When Anthony Williams was elected in 1999 as the fourth mayor of Washington, D.C., the city was in crisis, racked with corruption and teetering on the financial brink. As a result, his most pressing objectives were to restore the public’s confidence in their city government.
In fact, when he was first elected, the District of Columbia government was under the control of the federally-appointed District of Columbia Financial Responsibility and Management Assistance Authority. The city topped the list of cities with the most employees per 100,000, and as a result, the workforce was bloated and costs were extreme.
By “right-sizing” the workforce and restoring fiscal accountability, Mayor Williams moved quickly to balance the city’s budget and bring proven management practices to the operation of the government. His work put the city on track for the return to self-government as the District delivered a surplus of $185 million in fiscal year 1997. The cumulative fund balance swung from a deficit of $518 million to a surplus of nearly $1.6 billion, and during this same period, the District’s bond ratings went from “junk bond” status to “A” category by all three major rating agencies.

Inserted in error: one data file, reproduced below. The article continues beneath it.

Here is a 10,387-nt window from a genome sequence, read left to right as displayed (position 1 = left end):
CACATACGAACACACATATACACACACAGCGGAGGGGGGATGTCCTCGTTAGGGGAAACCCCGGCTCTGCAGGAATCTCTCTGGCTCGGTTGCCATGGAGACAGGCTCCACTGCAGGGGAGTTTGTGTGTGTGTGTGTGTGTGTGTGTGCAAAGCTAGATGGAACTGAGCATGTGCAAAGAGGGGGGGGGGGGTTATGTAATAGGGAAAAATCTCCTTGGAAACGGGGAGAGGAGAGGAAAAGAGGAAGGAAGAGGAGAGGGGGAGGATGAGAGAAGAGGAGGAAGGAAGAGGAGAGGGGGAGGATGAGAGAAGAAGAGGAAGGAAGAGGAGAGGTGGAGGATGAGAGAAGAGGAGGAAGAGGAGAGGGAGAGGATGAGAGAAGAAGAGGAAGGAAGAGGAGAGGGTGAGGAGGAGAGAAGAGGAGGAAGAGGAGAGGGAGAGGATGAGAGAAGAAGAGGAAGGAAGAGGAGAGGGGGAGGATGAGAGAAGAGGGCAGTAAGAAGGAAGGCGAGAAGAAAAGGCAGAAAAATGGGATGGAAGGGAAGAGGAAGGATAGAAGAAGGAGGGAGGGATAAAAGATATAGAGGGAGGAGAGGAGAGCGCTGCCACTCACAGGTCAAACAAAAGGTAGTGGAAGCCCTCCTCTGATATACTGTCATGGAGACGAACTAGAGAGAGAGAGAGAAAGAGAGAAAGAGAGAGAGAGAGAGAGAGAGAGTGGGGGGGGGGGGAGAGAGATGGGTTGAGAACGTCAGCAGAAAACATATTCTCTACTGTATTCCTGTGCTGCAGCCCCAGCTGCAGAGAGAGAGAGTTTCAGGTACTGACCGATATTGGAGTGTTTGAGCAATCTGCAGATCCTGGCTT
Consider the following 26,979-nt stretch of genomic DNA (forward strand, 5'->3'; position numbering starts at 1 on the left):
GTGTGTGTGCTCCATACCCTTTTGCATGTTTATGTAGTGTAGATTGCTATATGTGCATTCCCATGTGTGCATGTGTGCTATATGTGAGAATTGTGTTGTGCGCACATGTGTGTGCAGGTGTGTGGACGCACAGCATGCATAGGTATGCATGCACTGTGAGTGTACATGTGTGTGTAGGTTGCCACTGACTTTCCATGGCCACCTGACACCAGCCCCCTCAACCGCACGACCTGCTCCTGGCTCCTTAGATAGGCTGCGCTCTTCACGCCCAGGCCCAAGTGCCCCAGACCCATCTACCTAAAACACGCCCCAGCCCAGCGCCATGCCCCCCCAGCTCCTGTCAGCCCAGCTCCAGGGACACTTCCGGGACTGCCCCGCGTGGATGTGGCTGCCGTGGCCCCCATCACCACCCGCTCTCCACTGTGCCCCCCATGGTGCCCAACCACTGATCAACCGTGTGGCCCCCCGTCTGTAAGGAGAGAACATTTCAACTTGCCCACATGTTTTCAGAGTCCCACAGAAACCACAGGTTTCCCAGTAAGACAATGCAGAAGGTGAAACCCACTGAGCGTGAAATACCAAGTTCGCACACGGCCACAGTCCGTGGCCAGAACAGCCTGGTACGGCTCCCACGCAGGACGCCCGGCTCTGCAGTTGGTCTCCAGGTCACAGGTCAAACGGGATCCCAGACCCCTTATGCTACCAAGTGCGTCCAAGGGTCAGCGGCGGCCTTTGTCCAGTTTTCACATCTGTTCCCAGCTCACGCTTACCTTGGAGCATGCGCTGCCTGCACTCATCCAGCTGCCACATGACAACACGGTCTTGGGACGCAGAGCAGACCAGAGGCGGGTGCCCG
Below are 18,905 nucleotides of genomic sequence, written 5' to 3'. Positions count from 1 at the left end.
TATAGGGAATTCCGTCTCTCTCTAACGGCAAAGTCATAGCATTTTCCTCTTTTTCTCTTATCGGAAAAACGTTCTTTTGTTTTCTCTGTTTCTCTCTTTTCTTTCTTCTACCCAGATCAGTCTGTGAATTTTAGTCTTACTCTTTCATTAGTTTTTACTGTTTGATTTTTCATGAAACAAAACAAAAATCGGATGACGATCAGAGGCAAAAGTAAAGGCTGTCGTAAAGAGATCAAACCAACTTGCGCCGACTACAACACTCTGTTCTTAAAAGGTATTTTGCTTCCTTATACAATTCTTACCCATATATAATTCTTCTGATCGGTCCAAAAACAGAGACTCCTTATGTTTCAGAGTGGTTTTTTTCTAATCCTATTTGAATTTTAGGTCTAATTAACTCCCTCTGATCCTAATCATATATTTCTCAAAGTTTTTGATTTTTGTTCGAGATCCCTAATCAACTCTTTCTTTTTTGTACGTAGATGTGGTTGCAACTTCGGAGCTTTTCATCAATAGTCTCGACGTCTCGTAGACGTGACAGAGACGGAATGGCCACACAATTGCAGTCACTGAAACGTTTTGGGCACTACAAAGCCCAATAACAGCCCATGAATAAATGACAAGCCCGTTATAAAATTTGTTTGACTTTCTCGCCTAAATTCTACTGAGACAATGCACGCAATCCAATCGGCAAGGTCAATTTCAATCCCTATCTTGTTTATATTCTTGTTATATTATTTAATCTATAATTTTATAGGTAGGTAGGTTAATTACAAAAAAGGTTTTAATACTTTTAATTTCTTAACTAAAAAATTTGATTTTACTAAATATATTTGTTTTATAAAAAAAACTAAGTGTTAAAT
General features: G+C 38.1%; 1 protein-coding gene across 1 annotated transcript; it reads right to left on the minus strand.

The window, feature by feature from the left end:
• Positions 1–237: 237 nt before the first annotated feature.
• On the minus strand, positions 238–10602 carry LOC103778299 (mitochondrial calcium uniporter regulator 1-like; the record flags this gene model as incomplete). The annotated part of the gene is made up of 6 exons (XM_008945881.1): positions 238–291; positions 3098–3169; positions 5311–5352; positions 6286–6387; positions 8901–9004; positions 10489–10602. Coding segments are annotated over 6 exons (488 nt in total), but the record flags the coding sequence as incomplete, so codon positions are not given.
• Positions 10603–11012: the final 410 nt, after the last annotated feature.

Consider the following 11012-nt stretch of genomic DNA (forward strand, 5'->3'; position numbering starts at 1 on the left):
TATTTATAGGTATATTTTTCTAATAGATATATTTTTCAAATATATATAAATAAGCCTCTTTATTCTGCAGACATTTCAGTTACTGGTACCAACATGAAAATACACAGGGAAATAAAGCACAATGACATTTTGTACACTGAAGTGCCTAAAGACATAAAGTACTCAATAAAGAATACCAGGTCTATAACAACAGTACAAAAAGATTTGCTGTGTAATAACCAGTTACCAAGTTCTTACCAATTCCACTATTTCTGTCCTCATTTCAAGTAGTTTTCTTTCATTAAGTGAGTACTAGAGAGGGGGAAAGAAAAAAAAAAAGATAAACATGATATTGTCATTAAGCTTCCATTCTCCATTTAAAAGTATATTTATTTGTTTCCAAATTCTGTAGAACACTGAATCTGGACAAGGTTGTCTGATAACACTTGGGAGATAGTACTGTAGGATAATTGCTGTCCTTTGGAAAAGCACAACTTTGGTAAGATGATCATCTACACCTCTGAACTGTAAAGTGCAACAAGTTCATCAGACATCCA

Getting It Right
Meanwhile, Mayor Williams launched an aggressive campaign to lure investment back into the District of Columbia, using innovative financing and tax incentives. The economic recovery and transformation of the District of Columbia remains one of the most dramatic turnarounds of any major American city.
Driven by a growth in local revenues, income and sales taxes, the District had the resources to improve services, lower tax rates, improve the performance of city agencies and invest in its infrastructure and human services. After years of declining population, the District of Columbia recorded growth in population. Chief among accomplishments was establishing the city as a hub of African-American professionals.
The District’s crime rate went down dramatically, new vibrancy came to downtown areas, major league baseball returned to Nation’s Capital and sweeping plans for development along both sides of the Anacostia River were begun.